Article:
David Bahati's Anti-Gay Bill has been kicked around the back benches of the Ugandan parliament for two years now. Despite widespread condemnation and campaigns against it, it has remained viable; and by the time you read this, it may already have become law. But why now? The answer is one that should remind us all, regardless of sexuality or personal moral beliefs, why lgbt equality is a cornerstone of wider human rights.
To understand the development of this bill it's important to understand a few factors about Ugandan history and culture. Chief among this is the poor access to education faced by many Ugandan people and the prevaling awareness, despite this, that the country has been screwed over economically by Western interests (though several other problems contribute to its financial difficulties today). This means that people are largely unaware of historic attitudes to homosexuality in the area (a fact also true of British people if we go back more than a few hundred years). Whereas same sex relationships existed in the past in various socially accepted forms, it is widely believed that traditional Ugandan society was intolerant of homosexuality, and that it is a form of behaviour that was imported from the West. This means it is associated with decadence and exploitation.
Where Ugandan children from poor families do have access to education, it is generally through the Church. Missionary groups from America provide many schools and their importance in improving children's prospects cannot be underestimated. A considerable number of them, however, perpetuate existing ideas about homosexuality and describe it as an abomination. It has been suggested that this is a political strategy, a means whereby the West can play out its culture wars at a distance. In this case, the word 'war' threatens to lose its metaphorical status.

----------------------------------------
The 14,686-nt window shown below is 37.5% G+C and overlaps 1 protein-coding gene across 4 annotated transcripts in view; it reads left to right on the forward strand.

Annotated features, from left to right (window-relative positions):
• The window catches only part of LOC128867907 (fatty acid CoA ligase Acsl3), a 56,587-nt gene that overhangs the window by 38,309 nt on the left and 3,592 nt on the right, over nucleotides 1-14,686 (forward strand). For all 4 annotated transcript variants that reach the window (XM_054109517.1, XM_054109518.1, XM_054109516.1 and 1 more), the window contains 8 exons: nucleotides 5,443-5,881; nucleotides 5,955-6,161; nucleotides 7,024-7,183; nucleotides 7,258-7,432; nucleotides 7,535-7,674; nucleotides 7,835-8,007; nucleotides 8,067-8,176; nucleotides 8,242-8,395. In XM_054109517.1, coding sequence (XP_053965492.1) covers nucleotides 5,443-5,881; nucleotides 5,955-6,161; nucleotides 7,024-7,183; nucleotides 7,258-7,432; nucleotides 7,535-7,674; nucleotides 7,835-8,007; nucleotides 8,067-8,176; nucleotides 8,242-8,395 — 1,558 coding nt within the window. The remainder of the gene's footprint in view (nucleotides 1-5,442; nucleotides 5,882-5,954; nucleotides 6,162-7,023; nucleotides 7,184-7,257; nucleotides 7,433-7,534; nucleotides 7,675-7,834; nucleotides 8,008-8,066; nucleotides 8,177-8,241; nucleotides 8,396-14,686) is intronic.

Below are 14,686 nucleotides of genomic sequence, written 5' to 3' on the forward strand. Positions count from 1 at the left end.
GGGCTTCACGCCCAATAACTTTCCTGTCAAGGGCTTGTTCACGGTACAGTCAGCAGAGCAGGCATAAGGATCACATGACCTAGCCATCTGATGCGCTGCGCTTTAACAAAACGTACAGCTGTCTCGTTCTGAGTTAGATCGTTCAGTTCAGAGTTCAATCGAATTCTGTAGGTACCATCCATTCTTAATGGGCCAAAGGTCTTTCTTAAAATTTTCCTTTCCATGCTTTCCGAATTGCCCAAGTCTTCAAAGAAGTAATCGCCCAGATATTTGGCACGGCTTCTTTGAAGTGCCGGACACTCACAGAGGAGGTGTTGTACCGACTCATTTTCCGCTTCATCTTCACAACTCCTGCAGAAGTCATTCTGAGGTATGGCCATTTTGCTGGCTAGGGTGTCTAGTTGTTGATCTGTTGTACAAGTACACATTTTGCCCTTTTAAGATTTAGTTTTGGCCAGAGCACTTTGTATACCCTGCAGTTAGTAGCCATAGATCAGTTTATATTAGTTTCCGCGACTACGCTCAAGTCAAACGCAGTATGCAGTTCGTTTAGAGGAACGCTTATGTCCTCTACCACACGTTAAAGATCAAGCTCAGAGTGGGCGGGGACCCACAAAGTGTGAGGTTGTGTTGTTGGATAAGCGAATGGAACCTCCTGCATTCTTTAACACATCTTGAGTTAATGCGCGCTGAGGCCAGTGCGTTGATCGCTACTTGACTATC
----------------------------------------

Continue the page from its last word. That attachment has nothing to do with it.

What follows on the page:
The Anti-Gay Bill emerged from a context in which homosexuality was stigmatised but ordinary Ugandans were not yet ready to consider taking aggressive action against it. What changed this was a religiously-inspired crusade by Martin Ssempa, a pastor whose tactics have since been widely discredited within the country but whose influence remains. His strategy involved positioning gay people as a threat to children (this, of course, worked for many decades in Britain). He also showed graphic videos of certain types of gay activity and focused on presenting anal sex as damaging and disease-spreading. This created an apparent emergency which an ambitious politician like Bahati could easily recognise as an opportunity.
That was two years ago. An international outcry at the time – hard won, because much of the mainstream media chose to ignore what was happening – eventually persuaded President Yoweri Museveni to withdraw his support and the bill was quietly sidelined 'into committee', as civil servants put it. This didn't stop a vicious newspaper campaign against lgbt people (though Uganda's rather more effective version of the PCC reined it in to an extent); and it didn't stop riots, occasional murders, or the exhumation of the bodies of gay people so that they could be dumped outside relatives' houses – but it did mean that the state itself stood apart from the violence. Until now.